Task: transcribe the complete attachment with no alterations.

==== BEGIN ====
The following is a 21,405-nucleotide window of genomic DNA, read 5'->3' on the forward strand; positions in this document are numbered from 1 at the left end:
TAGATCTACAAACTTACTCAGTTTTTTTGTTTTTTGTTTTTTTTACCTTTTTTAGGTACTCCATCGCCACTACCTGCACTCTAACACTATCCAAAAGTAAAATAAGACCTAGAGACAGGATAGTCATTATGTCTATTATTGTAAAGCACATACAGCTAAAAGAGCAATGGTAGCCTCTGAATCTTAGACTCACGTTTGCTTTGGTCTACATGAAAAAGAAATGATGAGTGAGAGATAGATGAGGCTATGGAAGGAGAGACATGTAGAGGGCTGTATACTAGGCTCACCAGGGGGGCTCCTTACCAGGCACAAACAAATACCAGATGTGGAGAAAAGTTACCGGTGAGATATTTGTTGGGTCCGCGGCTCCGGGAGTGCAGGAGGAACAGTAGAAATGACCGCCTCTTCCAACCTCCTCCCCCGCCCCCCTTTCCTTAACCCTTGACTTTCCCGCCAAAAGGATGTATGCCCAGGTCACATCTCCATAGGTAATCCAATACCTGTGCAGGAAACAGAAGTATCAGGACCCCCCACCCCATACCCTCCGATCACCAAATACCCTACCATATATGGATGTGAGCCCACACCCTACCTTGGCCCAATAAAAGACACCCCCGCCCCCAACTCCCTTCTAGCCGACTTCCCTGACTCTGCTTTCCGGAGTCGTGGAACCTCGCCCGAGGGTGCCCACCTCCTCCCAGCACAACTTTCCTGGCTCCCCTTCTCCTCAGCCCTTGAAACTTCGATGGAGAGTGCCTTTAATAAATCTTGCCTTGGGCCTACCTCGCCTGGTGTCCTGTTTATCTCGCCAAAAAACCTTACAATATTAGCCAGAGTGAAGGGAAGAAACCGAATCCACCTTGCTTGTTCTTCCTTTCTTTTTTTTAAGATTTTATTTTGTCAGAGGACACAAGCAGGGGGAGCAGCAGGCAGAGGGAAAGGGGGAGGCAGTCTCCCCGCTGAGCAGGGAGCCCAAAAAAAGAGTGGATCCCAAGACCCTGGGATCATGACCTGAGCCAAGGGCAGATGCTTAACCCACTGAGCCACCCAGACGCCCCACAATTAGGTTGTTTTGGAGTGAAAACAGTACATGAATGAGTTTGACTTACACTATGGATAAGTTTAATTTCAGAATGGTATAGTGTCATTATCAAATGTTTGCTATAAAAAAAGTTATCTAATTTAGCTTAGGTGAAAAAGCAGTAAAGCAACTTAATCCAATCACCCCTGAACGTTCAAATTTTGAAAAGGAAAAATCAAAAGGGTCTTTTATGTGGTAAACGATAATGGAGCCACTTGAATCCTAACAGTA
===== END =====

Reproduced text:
The following is a 21,405-nucleotide window of genomic DNA, read 5'->3' on the forward strand; positions in this document are numbered from 1 at the left end:
TAGATCTACAAACTTACTCAGTTTTTTTGTTTTTTGTTTTTTTTACCTTTTTTAGGTACTCCATCGCCACTACCTGCACTCTAACACTATCCAAAAGTAAAATAAGACCTAGAGACAGGATAGTCATTATGTCTATTATTGTAAAGCACATACAGCTAAAAGAGCAATGGTAGCCTCTGAATCTTAGACTCACGTTTGCTTTGGTCTACATGAAAAAGAAATGATGAGTGAGAGATAGATGAGGCTATGGAAGGAGAGACATGTAGAGGGCTGTATACTAGGCTCACCAGGGGGGCTCCTTACCAGGCACAAACAAATACCAGATGTGGAGAAAAGTTACCGGTGAGATATTTGTTGGGTCCGCGGCTCCGGGAGTGCAGGAGGAACAGTAGAAATGACCGCCTCTTCCAACCTCCTCCCCCGCCCCCCTTTCCTTAACCCTTGACTTTCCCGCCAAAAGGATGTATGCCCAGGTCACATCTCCATAGGTAATCCAATACCTGTGCAGGAAACAGAAGTATCAGGACCCCCCACCCCATACCCTCCGATCACCAAATACCCTACCATATATGGATGTGAGCCCACACCCTACCTTGGCCCAATAAAAGACACCCCCGCCCCCAACTCCCTTCTAGCCGACTTCCCTGACTCTGCTTTCCGGAGTCGTGGAACCTCGCCCGAGGGTGCCCACCTCCTCCCAGCACAACTTTCCTGGCTCCCCTTCTCCTCAGCCCTTGAAACTTCGATGGAGAGTGCCTTTAATAAATCTTGCCTTGGGCCTACCTCGCCTGGTGTCCTGTTTATCTCGCCAAAAAACCTTACAATATTAGCCAGAGTGAAGGGAAGAAACCGAATCCACCTTGCTTGTTCTTCCTTTCTTTTTTTTAAGATTTTATTTTGTCAGAGGACACAAGCAGGGGGAGCAGCAGGCAGAGGGAAAGGGGGAGGCAGTCTCCCCGCTGAGCAGGGAGCCCAAAAAAAGAGTGGATCCCAAGACCCTGGGATCATGACCTGAGCCAAGGGCAGATGCTTAACCCACTGAGCCACCCAGACGCCCCACAATTAGGTTGTTTTGGAGTGAAAACAGTACATGAATGAGTTTGACTTACACTATGGATAAGTTTAATTTCAGAATGGTATAGTGTCATTATCAAATGTTTGCTATAAAAAAAGTTATCTAATTTAGCTTAGGTGAAAAAGCAGTAAAGCAACTTAATCCAATCACCCCTGAACGTTCAAATTTTGAAAAGGAAAAATCAAAAGGGTCTTTTATGTGGTAAACGATAATGGAGCCACTTGAATCCTAACAGTA